Who Gives a Hoot About Black Holes?
On September 14, 2015, scientists from the Laser Interferometer Gravitational-wave Observatory Scientific Collaboration and the Virgo Interferometer Collaboration, using the LIGO detectors, observed the collision and fusion of two black holes by directly measuring the gravitational waves emitted during their collision.
This detection came almost exactly 100 years after Einstein developed his revolutionary general theory of relativity that predicted their existence, and 50 years after scientists began searching for them in earnest. Since then, two more gravitational-wave events have been confidently detected.
There is so much time, research, and resource — hundreds of thousands, even millions, of dollars spent on corroborating what we call gravitational waves so we may attest that we are one step closer, as one scientist put it, to “eavesdropping on the violence of the universe.”
It’s funny, attaching words like “violence” to something so vast, something utterly incomprehensible.
I believe this fascination of what is out there is really a misplaced and deep-seated yearning to uncover what is in here, what makes us Us.
It is so easy for knowledge to become distraction. Like anything, leaning into something can ultimately draw us nearer to ourselves, but without the awareness, it is like mowing the lawn in search of a four-leaf clover.
We are all so busy so much of the time. Too busy even for our own lives and from this place — seeking becomes addictive, more becomes not-enough, and we trade tapping into the infinite internal expanse, the universe within, for mere facts about what’s out there.
What matters if you are not present? What is real if there is no you to wholly awaken and experience it? We are meant to be whole — momentarily whole. That’s just all there is. We are meant to bring all of us — every cell, every vibration, the universe of neurons and black holes of experience — into this very moment right now.
They say Knowledge is power. But I argue that Inquiry is power. And all too often the more we know, the less we inquire. Too many answers, not enough questions. In the end, there is no end and the process is the goal. The process of discovery is the very nature of evolution of you meeting yourself in new ways.
I remind myself: “Dear one, when your tires meet your own road and the ensuing friction creates those sparks that illuminate what was once dark, that is joy, that is a life worth living.”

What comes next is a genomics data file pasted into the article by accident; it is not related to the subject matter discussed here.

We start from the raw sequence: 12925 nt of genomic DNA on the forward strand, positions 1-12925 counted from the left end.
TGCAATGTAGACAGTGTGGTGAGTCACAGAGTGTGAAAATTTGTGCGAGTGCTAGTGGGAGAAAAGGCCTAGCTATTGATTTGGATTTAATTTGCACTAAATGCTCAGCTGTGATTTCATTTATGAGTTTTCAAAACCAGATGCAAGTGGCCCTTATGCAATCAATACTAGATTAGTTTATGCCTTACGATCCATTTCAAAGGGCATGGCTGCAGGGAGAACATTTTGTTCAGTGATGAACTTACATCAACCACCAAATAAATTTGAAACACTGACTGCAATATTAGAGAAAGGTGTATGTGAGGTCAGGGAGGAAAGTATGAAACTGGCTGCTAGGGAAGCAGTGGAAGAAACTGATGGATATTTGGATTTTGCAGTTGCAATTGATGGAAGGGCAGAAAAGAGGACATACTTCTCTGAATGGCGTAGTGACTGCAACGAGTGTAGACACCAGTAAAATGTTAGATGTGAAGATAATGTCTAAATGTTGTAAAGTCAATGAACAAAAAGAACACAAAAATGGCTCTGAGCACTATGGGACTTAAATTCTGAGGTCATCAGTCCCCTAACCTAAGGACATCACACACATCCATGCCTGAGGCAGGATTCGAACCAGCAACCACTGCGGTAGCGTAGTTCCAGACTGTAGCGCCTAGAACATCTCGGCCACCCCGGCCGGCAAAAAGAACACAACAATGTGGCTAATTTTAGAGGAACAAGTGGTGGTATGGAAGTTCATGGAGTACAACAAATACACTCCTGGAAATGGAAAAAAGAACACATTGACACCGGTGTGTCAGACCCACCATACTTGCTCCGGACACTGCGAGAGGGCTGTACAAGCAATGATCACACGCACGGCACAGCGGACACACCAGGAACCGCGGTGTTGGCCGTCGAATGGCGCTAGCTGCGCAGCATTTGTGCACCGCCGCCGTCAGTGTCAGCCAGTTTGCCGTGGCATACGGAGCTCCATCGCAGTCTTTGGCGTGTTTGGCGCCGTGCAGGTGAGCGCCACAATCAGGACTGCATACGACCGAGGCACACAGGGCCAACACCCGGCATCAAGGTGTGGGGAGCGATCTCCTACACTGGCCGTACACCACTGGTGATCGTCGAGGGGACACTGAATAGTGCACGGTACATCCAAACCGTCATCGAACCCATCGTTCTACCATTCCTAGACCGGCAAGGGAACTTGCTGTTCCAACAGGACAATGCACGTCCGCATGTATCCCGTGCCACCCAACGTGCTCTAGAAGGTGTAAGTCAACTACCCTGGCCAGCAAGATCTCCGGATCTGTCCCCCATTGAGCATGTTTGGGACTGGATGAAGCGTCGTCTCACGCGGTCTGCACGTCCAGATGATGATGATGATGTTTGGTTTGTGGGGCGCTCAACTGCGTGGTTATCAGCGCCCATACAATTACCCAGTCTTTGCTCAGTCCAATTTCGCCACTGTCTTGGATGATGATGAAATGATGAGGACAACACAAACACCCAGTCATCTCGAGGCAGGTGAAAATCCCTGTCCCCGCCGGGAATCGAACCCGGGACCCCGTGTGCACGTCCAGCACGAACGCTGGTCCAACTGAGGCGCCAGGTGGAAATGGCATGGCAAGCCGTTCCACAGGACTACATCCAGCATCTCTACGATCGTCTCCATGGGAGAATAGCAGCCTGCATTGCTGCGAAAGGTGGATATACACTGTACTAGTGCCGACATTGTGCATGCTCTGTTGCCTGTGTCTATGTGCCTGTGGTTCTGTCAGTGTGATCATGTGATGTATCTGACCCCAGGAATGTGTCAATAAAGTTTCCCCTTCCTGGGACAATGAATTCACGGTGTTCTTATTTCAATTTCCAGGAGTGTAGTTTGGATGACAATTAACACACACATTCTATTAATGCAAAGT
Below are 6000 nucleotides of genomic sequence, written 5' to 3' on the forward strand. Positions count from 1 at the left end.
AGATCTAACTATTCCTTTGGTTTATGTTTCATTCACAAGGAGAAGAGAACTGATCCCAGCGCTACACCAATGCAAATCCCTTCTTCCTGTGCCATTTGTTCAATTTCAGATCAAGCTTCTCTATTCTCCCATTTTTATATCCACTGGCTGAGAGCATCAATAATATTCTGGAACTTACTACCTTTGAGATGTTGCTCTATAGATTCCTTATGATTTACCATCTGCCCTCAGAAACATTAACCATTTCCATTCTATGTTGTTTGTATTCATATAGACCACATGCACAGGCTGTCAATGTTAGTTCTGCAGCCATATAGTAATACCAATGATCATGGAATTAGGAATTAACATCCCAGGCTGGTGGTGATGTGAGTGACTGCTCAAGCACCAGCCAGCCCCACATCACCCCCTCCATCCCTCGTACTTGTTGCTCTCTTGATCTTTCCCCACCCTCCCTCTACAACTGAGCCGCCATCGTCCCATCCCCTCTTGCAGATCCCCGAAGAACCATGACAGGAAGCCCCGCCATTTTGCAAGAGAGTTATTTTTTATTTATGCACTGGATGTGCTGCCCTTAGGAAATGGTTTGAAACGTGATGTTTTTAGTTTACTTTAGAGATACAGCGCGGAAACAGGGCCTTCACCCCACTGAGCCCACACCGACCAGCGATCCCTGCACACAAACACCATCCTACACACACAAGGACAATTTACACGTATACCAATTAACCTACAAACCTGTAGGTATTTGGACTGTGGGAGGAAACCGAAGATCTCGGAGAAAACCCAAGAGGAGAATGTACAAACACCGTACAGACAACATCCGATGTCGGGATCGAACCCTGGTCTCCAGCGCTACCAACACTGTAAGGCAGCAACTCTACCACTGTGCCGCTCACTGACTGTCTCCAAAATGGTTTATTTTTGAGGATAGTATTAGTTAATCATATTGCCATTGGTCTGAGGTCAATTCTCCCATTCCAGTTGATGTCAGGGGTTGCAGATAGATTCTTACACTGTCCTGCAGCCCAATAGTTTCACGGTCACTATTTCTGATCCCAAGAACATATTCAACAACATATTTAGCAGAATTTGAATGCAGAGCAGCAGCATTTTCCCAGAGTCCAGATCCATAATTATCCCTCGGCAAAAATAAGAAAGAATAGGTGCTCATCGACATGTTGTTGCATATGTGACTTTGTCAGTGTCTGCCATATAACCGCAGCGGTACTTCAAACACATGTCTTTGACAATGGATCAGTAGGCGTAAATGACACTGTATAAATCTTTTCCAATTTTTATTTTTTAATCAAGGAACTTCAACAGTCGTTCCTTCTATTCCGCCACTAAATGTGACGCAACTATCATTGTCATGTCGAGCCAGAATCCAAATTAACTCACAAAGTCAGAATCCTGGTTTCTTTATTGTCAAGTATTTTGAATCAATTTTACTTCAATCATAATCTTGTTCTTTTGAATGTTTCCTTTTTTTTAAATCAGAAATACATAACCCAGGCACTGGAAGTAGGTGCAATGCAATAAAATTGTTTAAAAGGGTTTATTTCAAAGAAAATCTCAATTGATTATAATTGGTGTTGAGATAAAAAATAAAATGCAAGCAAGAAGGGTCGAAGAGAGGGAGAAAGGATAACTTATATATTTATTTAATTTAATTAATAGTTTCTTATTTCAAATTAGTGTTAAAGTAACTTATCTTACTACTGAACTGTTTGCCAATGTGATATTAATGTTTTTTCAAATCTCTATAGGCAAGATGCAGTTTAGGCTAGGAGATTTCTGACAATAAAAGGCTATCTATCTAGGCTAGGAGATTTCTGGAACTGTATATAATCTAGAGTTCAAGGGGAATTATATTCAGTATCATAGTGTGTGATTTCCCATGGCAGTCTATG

This world of known, this encyclopedic pull from our minds to know more things in order to become more, is the part that halts us from our own true inner evolution. We allow ourselves, with answers to everything, to stop at the doorstep of true transformation. We are too eager for knowledge of subjects and objects rather than exploring our relationship to that subject or object.
And this is where life happens: through our lens of our relationship to things, not the defining of things.
Who gives a hoot about black holes colliding in the vastness of everything we still do not understand? What does that matter when we go home to our little lives and still feel the separation that is the weight of all suffering?
We are a culture of depression and obesity. We are also a species of disparity, of extremes, and ultimately distraction in the many forms it exists — knowledge being one of the most covert. I believe this comes from a fear of feeling too much.
We have fear of experiencing too much in the same way we fear too little. A fear of feeling to our core, of experiencing feeling on all levels. The fear of everything and then nothing. The inner conceiving that things end, collapsing with the immense beauty of it all, of this moment.
What matters of how we define the dark universe colliding in brief violent moments if we still can’t reconcile the emotions within our own selves, our own violence, our own darkness as well as that immense light? What is there really to know when we’ve left out our personal relevance? What good is knowledge if we don’t make it personal?
We will die! Every single one of us. I want to shout this from rooftops: “There is no time!” There is nothing to discover out there when in here is the landscape we are really wishing to know. And not know, but feel, and not feel but align, connect, integrate, merge.
When we are one with ourselves, we will be one with all. When we are one with black holes of our inner universe, we will be connected to that which supersedes us.
Our bodies are asking us to tune into our hearts, our hearts are asking us to tune into our souls, our souls are asking us to tune into what is beyond us and connects us to the entirety of everything– every person, every breath, every plant, every planet, every movement, every moment.
Scarlet Garn is a mother, wife, writer, and nutritionist. She lives in Maui with her husband and two boys. Scarlet believes in the edge of things, and that life is found most vibrantly here if we have the moxie to inhabit this thin line of land between the known and unknown. She writes to know, and ultimately fall in love with life more fully. She shares in hopes it will serve as a synapse between others and their own true selves. After all, we are all in this together.